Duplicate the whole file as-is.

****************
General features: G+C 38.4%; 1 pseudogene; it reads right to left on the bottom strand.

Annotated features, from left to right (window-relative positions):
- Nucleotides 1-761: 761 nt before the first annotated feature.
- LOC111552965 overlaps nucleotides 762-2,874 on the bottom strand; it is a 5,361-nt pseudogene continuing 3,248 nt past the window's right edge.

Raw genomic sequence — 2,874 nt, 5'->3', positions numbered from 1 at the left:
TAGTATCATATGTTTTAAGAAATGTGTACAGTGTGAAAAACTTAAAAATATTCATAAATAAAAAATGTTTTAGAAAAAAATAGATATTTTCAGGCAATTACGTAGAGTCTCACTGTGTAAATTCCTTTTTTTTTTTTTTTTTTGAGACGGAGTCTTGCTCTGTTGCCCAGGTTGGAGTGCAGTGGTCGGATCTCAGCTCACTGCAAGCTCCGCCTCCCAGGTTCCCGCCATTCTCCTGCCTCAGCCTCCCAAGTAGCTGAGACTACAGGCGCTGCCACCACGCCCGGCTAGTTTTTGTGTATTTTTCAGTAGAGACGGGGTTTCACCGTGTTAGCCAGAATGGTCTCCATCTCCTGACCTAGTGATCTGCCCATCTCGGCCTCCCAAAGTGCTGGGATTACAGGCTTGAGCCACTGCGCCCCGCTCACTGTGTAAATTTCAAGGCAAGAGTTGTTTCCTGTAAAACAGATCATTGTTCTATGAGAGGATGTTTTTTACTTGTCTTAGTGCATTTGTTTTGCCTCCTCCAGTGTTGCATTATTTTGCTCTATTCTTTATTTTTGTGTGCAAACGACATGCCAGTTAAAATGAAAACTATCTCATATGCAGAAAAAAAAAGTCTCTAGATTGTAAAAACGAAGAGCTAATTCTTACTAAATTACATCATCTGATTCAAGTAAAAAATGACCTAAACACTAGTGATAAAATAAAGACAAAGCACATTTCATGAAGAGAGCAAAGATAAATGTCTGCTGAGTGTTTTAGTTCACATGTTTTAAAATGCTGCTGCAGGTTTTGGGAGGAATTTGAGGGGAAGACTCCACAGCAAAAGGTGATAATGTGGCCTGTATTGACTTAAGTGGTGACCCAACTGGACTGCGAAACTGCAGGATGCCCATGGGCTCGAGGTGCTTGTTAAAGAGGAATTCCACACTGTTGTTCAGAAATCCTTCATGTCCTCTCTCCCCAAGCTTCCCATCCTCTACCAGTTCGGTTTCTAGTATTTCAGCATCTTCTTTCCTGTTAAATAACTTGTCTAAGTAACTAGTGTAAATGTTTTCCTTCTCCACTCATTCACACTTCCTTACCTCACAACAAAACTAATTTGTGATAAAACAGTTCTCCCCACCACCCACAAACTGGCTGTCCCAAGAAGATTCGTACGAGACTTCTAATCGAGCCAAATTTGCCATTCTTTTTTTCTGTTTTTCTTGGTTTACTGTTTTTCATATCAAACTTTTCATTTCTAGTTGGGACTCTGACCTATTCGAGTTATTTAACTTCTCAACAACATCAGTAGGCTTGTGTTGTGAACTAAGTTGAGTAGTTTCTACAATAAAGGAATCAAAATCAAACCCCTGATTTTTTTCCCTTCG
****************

General features: G+C 38.4%; 1 pseudogene; it reads right to left on the bottom strand.

Annotated features, from left to right (window-relative positions):
- Nucleotides 1-761: 761 nt before the first annotated feature.
- LOC111552965 overlaps nucleotides 762-2,874 on the bottom strand; it is a 5,361-nt pseudogene continuing 3,248 nt past the window's right edge.

Raw genomic sequence — 2,874 nt, 5'->3', positions numbered from 1 at the left:
TAGTATCATATGTTTTAAGAAATGTGTACAGTGTGAAAAACTTAAAAATATTCATAAATAAAAAATGTTTTAGAAAAAAATAGATATTTTCAGGCAATTACGTAGAGTCTCACTGTGTAAATTCCTTTTTTTTTTTTTTTTTTGAGACGGAGTCTTGCTCTGTTGCCCAGGTTGGAGTGCAGTGGTCGGATCTCAGCTCACTGCAAGCTCCGCCTCCCAGGTTCCCGCCATTCTCCTGCCTCAGCCTCCCAAGTAGCTGAGACTACAGGCGCTGCCACCACGCCCGGCTAGTTTTTGTGTATTTTTCAGTAGAGACGGGGTTTCACCGTGTTAGCCAGAATGGTCTCCATCTCCTGACCTAGTGATCTGCCCATCTCGGCCTCCCAAAGTGCTGGGATTACAGGCTTGAGCCACTGCGCCCCGCTCACTGTGTAAATTTCAAGGCAAGAGTTGTTTCCTGTAAAACAGATCATTGTTCTATGAGAGGATGTTTTTTACTTGTCTTAGTGCATTTGTTTTGCCTCCTCCAGTGTTGCATTATTTTGCTCTATTCTTTATTTTTGTGTGCAAACGACATGCCAGTTAAAATGAAAACTATCTCATATGCAGAAAAAAAAAGTCTCTAGATTGTAAAAACGAAGAGCTAATTCTTACTAAATTACATCATCTGATTCAAGTAAAAAATGACCTAAACACTAGTGATAAAATAAAGACAAAGCACATTTCATGAAGAGAGCAAAGATAAATGTCTGCTGAGTGTTTTAGTTCACATGTTTTAAAATGCTGCTGCAGGTTTTGGGAGGAATTTGAGGGGAAGACTCCACAGCAAAAGGTGATAATGTGGCCTGTATTGACTTAAGTGGTGACCCAACTGGACTGCGAAACTGCAGGATGCCCATGGGCTCGAGGTGCTTGTTAAAGAGGAATTCCACACTGTTGTTCAGAAATCCTTCATGTCCTCTCTCCCCAAGCTTCCCATCCTCTACCAGTTCGGTTTCTAGTATTTCAGCATCTTCTTTCCTGTTAAATAACTTGTCTAAGTAACTAGTGTAAATGTTTTCCTTCTCCACTCATTCACACTTCCTTACCTCACAACAAAACTAATTTGTGATAAAACAGTTCTCCCCACCACCCACAAACTGGCTGTCCCAAGAAGATTCGTACGAGACTTCTAATCGAGCCAAATTTGCCATTCTTTTTTTCTGTTTTTCTTGGTTTACTGTTTTTCATATCAAACTTTTCATTTCTAGTTGGGACTCTGACCTATTCGAGTTATTTAACTTCTCAACAACATCAGTAGGCTTGTGTTGTGAACTAAGTTGAGTAGTTTCTACAATAAAGGAATCAAAATCAAACCCCTGATTTTTTTCCCTTCG